Molly’s Kids Meet Michael Lester, diagnosed with cancer 4 days before his 18th birthday
It’s a tough story for this teenager who can no longer attend school because of Ewing sarcoma.
CHARLOTTE, N.C. (WBTV) - Michael Lester was diagnosed with cancer, four days before his 18th birthday.
It’s a tough story for this teenager who can no longer attend school because of Ewing sarcoma. His mom, Kimberly Cutler, says he had ten rounds of radiation, a bone marrow biopsy, and “24 rounds of the hardest chemo treatment you can get.”
“Lots of tears and emotions the past few months,” she said. “I don’t think people realize how pediatric cancer impacts so many kids, and then how it also affects all of their families, as we take our kids to doctors, appointments, treatments, and watch them fight.”
Michael, who was born and raised in North Carolina, moved to Alabama a couple years ago. He has a 21-year-old sister who still lives in Stony Point, North Carolina (a small town in both Alexander and Iredell Counties). He told his mom his pain started in his stomach. His mom said the first doctor in Alabama called it constipation. After the pain didn’t go away, his mom drove him back to North Carolina to take him to his old doctor in Taylorsville. That doctor said it was kidney stones.
“They gave him medicine,” she said. “But after he finished the medicine the pain was still stabbing him in his stomach. So, we went back to that same doctor. This time they sent him to Iredell Memorial Hospital. They’re the ones who found the mass. Unfortunately, it was Ewing sarcoma.”
For those not familiar with this cancer, it most often occurs in and around the bones, and usually in children and young adults.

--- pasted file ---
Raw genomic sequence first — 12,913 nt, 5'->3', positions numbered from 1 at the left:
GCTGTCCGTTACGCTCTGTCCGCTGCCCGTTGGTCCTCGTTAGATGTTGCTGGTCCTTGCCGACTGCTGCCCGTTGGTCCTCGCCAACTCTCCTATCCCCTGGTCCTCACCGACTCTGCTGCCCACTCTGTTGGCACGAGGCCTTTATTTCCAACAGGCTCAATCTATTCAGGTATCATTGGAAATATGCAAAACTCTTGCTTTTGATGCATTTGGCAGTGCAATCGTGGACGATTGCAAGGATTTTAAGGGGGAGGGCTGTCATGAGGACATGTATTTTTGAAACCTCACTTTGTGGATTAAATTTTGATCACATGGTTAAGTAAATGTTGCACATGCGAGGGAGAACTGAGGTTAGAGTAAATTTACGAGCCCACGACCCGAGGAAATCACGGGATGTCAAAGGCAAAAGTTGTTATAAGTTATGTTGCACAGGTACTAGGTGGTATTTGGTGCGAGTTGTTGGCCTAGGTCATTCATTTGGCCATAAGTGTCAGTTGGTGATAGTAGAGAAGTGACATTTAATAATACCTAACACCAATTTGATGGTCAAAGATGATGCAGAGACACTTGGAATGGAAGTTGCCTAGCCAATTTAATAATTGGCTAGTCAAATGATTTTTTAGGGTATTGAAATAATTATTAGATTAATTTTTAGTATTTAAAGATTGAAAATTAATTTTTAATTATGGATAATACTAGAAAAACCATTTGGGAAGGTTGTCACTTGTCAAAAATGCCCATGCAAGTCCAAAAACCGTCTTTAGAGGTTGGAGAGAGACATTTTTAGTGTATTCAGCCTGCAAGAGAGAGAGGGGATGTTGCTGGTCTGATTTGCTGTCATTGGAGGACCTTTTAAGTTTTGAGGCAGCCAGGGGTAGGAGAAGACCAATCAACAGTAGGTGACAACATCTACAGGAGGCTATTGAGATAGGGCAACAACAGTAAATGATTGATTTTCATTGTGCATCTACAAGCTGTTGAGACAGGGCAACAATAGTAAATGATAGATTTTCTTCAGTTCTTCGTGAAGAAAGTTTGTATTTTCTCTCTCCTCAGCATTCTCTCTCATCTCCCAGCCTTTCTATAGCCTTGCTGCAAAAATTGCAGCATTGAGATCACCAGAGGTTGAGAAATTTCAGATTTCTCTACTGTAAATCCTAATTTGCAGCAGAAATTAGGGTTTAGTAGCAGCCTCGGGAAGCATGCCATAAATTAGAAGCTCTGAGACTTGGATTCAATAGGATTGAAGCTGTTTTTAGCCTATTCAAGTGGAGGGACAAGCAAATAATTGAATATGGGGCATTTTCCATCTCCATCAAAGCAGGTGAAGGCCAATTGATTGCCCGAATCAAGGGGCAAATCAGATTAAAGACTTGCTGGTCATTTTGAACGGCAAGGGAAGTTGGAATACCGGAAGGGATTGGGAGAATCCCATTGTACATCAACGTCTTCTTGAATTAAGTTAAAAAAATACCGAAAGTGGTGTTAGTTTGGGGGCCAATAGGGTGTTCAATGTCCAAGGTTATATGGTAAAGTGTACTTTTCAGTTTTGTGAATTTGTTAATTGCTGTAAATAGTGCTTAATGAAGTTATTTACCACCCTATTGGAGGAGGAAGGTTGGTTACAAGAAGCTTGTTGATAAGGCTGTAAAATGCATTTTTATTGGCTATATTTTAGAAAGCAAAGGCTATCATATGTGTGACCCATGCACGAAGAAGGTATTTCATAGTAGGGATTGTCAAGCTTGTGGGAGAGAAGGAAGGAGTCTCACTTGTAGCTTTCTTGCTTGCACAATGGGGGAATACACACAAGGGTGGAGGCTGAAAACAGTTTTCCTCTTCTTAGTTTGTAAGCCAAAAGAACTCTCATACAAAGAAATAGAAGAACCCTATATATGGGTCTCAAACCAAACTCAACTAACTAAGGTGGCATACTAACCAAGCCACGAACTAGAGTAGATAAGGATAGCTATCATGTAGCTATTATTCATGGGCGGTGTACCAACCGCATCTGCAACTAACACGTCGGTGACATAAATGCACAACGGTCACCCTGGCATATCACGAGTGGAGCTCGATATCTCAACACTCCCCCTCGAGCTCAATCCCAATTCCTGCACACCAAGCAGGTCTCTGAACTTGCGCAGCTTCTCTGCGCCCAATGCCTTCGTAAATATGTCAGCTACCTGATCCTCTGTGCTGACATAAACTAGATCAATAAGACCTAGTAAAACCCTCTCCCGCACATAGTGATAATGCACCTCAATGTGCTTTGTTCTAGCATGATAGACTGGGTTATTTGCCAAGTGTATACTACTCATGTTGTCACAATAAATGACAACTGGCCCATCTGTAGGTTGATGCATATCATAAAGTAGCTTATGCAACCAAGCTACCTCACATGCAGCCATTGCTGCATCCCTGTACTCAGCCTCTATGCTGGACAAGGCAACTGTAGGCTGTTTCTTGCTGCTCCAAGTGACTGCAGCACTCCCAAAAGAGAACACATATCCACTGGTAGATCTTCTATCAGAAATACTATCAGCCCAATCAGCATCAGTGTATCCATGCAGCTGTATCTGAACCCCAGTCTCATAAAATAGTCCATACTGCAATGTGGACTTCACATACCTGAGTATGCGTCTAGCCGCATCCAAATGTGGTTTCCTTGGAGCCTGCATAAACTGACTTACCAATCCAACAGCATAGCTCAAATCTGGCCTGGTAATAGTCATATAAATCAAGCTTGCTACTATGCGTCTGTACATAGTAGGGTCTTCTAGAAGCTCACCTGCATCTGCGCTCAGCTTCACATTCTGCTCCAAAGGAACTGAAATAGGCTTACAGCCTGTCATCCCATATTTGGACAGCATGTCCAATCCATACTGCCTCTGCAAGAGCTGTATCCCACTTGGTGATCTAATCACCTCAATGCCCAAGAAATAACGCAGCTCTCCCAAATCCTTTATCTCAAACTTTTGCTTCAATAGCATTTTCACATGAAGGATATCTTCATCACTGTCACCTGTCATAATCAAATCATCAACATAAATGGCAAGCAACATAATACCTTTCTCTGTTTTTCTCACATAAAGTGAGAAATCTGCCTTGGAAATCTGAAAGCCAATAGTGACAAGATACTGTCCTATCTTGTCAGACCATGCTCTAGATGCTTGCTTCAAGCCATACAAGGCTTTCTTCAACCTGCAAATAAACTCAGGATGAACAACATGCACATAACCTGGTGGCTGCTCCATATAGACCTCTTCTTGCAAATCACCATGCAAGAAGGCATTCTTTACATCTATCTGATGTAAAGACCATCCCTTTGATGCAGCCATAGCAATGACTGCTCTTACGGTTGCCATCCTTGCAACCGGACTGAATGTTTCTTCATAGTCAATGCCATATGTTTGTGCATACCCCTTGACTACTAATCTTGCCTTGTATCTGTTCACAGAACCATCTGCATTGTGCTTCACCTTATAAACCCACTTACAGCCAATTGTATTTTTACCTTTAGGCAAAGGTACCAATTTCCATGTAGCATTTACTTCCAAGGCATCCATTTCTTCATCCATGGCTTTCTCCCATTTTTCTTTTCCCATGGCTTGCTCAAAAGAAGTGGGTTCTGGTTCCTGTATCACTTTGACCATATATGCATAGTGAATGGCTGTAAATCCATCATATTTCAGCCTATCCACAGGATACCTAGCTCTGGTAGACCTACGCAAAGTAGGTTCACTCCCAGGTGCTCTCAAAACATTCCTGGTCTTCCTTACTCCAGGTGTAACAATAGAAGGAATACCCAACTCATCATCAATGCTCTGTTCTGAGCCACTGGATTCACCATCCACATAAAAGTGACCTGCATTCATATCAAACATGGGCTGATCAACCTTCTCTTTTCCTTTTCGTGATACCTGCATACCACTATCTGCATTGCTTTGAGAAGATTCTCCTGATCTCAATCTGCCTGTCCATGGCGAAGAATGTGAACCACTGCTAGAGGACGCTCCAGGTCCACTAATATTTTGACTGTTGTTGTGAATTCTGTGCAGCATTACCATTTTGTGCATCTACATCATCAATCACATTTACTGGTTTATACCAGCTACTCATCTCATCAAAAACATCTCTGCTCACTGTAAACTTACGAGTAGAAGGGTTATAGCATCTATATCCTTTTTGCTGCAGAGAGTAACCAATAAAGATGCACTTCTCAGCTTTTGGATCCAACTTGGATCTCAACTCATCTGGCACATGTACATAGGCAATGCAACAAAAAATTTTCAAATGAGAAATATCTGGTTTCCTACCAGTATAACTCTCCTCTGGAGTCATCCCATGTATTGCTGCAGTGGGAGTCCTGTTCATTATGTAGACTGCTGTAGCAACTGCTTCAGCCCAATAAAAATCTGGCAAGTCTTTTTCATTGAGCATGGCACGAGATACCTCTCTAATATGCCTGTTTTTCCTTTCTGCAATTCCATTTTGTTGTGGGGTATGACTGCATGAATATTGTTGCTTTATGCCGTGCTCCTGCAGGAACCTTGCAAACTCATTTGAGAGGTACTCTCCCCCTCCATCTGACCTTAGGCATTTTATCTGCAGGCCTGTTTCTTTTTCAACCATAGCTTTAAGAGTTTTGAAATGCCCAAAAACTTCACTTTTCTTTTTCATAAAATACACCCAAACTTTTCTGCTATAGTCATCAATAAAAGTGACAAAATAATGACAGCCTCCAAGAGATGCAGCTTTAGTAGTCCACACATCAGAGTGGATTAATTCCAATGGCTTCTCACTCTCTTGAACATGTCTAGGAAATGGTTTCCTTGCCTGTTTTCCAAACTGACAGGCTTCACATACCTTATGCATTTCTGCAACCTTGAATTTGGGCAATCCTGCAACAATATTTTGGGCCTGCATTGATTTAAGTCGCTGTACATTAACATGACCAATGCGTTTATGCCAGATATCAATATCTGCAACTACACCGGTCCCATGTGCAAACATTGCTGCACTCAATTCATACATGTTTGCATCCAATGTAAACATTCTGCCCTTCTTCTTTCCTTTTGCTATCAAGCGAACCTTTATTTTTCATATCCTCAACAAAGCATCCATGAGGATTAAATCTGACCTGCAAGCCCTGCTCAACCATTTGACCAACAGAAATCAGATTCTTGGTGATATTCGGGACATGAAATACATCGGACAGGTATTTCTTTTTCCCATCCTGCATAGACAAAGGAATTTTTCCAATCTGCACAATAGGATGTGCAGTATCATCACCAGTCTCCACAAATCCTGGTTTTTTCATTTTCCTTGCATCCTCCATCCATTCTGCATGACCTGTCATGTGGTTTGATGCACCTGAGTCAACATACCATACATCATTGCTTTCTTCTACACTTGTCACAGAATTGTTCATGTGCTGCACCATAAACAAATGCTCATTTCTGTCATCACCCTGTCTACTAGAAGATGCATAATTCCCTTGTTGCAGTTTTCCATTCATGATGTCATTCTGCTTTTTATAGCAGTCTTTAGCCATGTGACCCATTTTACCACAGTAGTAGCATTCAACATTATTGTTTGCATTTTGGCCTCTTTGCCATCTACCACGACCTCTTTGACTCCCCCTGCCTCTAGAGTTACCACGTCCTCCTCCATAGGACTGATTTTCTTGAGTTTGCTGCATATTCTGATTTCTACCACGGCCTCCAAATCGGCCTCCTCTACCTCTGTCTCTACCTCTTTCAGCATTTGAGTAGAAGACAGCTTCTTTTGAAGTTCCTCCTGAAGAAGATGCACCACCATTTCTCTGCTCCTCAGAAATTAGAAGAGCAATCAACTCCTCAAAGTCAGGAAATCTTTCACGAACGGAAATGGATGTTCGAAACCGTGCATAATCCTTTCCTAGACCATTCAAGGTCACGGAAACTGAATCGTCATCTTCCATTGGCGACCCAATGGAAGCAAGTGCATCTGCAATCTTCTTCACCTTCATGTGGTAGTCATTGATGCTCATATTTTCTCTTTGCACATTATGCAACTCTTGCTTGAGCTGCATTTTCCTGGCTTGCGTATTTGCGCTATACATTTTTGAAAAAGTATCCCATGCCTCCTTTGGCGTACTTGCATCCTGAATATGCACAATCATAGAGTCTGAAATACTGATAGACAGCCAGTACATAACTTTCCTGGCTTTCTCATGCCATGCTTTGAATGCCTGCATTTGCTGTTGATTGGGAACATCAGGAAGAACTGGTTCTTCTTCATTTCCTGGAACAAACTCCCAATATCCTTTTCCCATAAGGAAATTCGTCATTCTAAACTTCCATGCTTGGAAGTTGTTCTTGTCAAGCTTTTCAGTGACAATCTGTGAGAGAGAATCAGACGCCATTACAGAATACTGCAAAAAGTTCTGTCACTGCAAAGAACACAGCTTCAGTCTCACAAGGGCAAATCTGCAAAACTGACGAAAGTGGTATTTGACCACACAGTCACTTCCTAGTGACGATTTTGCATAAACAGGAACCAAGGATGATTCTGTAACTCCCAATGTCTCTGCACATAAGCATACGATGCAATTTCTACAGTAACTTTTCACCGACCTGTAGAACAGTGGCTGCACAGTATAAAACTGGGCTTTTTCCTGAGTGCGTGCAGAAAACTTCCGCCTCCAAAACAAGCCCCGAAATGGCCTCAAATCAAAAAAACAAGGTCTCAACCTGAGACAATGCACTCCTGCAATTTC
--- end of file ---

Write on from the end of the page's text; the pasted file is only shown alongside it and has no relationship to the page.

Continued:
Kimberly calls it a “journey we hope to get through, but one we’ll never forget.”
“He has gone through the treatments surprisingly well,” Kimberly said. “He is taking it all like a champ. He did get a staph infection and had to be hospitalized for six long days. We, in fact, have been in five different hospitals now in three different states for various treatments, including pain management at Wake Forest. We’re just trying to get through.”
Some of our amazing #MollysKids stories are just an awareness that these diagnoses happen, even when they’re described as “extremely rare.” If you Google Ewing sarcoma, that’s how it’s described: “Extremely rare.” And yet, here is Michael. Kimberly said she reached out because she just wanted us to know: Kids are fighting all the time.
“It’s a world you don’t ask to be in,” she said. “No one wants this club membership. Then suddenly you’re in the middle of it and wondering why no one on the outside realizes how many families are on the inside of this group, fighting so hard.”
We’re listening, Kimberly.
Tell your son to keep fighting and please, keep us updated.
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